It’s taken long enough to happen, but finally ASOS has confirmed it is to move up to the main board of the London Stock Exchange. The company, which has a market cap not too dissimilar from that of retailers such as Dunelm or WH Smith, seems assured of a place in the FTSE-250 mid-caps. Indeed, looking at the share price less than a year ago, the company would have been knocking on the door of the FTSE-100 and if those consensus sales forecasts of comfortable double-digit growth over the next three years are met, then this may well be back on the agenda. Add to this the fact that the stock now trades at a very modest PE ratio of just over 18, something that may again prove alluring to investors if they start hunting out value in a bear market.
Should AIM’s primary objective be to foster growth?
It’s perhaps too easy to be drawn into the benefits of the innovative AIM Market from the perspective of issuers. Lower burdens when it comes to listing and then the subsequent reporting makes it easier to make that first foray into capital markets, but this should pave the way for companies to recognise their full potential, become accustomed to operating as a listed entity and then pave the way for greater growth.
And perhaps more attention needs to be paid to the advantageous position investors – especially at the retail end of the spectrum – find themselves in. The government is clearly keen to lend support here and whilst we can inevitably argue that there’s more which can be done, two key points stand out.
Firstly, to broaden investing in these risk assets, almost a decade ago, the government allowed AIM stocks to be held in an ISA, something which provides a significant level of support given the potential for rapid gains to be seen here.
Then secondly there’s inheritance tax. Dating back almost half a century is the IHT exemption which applies to the vast majority of AIM stocks. As we move into a period where we’re likely to see an extended period of inflation combined with a general reluctance from government to offer many new tax concessions as they look to repay the cost of the pandemic, it’s probably for the best that established multinationals aren’t in a position to look as if they’re exploiting such structural incentives.
The main board effect
It seems inevitable that the ASOS migration will see many institutions being obliged to extend their economic exposure in the stock as it will fulfil many more investment criteria, most notably its expected eventual inclusion in the FTSE-250. The company has also been in the spotlight in terms of governance, but has by all accounts addressed these issues, again shoring up its corporate image for a future as a bigger player. As a result, this should point towards inflation of the underlying asset and arguably ought to free up risk capital, especially amongst those investors who have been engaged for some time. They are likely to start hunting out the next investment opportunity – most likely on AIM or another junior market – so without the catalyst of the migration, this money would more than likely remain stranded.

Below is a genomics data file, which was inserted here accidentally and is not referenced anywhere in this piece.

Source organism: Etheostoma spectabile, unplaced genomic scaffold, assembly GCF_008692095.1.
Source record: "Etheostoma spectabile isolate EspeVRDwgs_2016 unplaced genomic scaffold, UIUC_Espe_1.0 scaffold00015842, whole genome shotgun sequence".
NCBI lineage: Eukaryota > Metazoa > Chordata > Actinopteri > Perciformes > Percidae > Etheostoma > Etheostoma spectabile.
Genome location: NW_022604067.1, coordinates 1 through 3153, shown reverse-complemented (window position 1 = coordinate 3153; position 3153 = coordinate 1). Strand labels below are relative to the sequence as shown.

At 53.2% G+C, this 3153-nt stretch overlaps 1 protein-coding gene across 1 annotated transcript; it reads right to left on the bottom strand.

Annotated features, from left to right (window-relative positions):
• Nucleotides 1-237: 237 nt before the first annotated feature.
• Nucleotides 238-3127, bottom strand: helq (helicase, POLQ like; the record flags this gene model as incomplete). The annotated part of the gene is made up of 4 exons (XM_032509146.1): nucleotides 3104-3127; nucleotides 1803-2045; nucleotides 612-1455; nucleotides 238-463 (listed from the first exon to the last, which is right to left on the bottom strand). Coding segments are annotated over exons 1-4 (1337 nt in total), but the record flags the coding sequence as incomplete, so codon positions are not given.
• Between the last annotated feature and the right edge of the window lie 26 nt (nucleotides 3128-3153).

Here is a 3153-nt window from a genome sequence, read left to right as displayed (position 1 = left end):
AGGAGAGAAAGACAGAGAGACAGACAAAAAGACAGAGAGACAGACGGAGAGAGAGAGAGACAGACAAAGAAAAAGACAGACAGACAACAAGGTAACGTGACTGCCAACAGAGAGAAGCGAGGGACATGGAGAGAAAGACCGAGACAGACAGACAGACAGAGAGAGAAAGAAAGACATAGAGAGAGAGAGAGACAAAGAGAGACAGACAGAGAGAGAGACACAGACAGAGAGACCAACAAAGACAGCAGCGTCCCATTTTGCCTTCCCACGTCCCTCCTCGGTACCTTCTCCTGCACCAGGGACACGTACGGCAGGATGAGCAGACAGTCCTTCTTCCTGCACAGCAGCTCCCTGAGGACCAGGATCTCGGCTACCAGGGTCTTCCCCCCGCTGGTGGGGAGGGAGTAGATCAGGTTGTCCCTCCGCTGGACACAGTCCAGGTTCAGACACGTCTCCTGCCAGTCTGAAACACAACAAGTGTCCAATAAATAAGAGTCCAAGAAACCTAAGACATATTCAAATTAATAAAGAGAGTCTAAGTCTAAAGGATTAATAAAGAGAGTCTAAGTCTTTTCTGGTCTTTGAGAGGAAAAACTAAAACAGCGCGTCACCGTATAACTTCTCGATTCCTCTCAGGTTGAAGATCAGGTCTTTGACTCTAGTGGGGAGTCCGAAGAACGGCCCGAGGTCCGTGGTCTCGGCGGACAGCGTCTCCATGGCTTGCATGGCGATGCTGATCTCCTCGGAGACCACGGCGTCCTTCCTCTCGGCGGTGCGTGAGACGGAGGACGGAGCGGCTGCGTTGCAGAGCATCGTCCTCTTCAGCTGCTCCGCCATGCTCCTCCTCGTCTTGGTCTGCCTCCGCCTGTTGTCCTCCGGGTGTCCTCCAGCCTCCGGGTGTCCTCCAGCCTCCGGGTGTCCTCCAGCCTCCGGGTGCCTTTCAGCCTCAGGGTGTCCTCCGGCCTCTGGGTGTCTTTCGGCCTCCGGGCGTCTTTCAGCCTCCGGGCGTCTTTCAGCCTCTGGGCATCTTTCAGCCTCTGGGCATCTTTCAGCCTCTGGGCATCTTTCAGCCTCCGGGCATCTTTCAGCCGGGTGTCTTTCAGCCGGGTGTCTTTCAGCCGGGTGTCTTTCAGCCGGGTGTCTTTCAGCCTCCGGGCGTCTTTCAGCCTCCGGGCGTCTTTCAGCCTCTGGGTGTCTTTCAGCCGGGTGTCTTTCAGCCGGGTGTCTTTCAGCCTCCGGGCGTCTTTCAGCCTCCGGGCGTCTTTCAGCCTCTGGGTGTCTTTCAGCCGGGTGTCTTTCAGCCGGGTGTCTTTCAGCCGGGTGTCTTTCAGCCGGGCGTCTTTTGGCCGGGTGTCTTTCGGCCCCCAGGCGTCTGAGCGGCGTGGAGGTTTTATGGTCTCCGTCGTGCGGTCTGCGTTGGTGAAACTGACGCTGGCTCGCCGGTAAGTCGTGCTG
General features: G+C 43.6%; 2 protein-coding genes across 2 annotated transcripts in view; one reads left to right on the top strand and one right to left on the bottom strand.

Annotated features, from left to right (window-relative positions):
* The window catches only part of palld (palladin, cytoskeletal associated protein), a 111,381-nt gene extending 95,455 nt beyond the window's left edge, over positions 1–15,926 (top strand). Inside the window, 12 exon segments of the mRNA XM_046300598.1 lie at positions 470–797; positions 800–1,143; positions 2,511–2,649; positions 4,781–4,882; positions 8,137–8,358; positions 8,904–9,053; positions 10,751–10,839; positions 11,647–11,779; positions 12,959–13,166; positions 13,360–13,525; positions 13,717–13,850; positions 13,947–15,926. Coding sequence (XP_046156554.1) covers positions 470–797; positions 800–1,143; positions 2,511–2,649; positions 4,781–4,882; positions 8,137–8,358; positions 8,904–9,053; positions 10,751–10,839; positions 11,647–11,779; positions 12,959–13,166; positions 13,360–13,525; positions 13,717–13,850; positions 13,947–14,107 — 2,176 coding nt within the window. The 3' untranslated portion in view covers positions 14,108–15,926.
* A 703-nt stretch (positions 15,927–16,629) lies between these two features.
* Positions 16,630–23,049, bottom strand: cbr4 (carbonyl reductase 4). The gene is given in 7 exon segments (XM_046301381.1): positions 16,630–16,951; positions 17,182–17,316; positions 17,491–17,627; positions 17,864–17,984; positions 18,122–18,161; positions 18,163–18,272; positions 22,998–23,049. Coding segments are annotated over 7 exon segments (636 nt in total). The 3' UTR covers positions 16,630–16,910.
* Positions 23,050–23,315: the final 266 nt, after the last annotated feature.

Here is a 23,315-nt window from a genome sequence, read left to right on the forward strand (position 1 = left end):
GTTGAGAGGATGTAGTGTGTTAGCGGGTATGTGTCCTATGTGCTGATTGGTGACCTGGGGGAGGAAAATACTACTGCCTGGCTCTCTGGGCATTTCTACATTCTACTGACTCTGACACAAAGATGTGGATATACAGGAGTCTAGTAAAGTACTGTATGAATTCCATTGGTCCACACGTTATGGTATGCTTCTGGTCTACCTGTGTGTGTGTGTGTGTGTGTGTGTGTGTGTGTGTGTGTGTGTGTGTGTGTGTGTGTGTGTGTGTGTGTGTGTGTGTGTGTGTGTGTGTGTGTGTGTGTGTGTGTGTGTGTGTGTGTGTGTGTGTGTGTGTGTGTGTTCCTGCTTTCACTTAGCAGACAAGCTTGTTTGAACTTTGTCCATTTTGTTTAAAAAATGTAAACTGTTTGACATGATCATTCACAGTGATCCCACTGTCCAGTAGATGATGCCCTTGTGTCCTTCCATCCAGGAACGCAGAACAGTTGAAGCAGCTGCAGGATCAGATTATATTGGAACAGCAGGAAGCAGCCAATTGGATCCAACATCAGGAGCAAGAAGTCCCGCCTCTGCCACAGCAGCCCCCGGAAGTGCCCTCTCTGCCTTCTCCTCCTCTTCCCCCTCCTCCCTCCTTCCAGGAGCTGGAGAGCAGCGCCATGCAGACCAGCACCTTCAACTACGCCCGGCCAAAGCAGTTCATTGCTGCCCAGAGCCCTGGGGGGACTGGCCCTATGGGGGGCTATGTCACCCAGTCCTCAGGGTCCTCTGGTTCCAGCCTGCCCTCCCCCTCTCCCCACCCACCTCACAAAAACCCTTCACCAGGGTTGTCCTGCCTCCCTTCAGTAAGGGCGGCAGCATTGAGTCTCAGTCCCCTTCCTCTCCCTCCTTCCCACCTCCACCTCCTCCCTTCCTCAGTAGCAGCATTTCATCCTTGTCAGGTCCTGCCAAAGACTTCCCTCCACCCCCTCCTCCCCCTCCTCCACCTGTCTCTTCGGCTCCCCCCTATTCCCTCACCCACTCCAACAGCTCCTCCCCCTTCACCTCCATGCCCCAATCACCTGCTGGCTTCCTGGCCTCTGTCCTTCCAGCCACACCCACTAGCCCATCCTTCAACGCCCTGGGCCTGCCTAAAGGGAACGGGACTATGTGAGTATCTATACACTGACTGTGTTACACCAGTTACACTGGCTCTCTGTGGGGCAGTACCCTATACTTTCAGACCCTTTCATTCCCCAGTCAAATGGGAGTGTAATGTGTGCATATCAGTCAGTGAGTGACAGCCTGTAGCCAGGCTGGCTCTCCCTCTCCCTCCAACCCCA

Improving market quality
London has an enviable array of listing venues, catering to the specific needs of companies, depending where they are in their growth cycle. The AIM market provides that hugely valuable pool of liquidity for issuers to tap into and an equally rich environment for investors to try and benefit from. However there becomes a point in time when having the very largest of firms in the smaller ponds becomes self defeating. They have an undue influence over the index’s ability to be a barometer of small cap activity – eight firms currently represent around 20% of the total market cap – and that risk capital sits stranded. We applaud ASOS’s migration to the main board and look forward to what fresh opportunities this will foster on AIM.
This article originally appeared in the February 2022 version of AIM Journal. You can download a printable version here.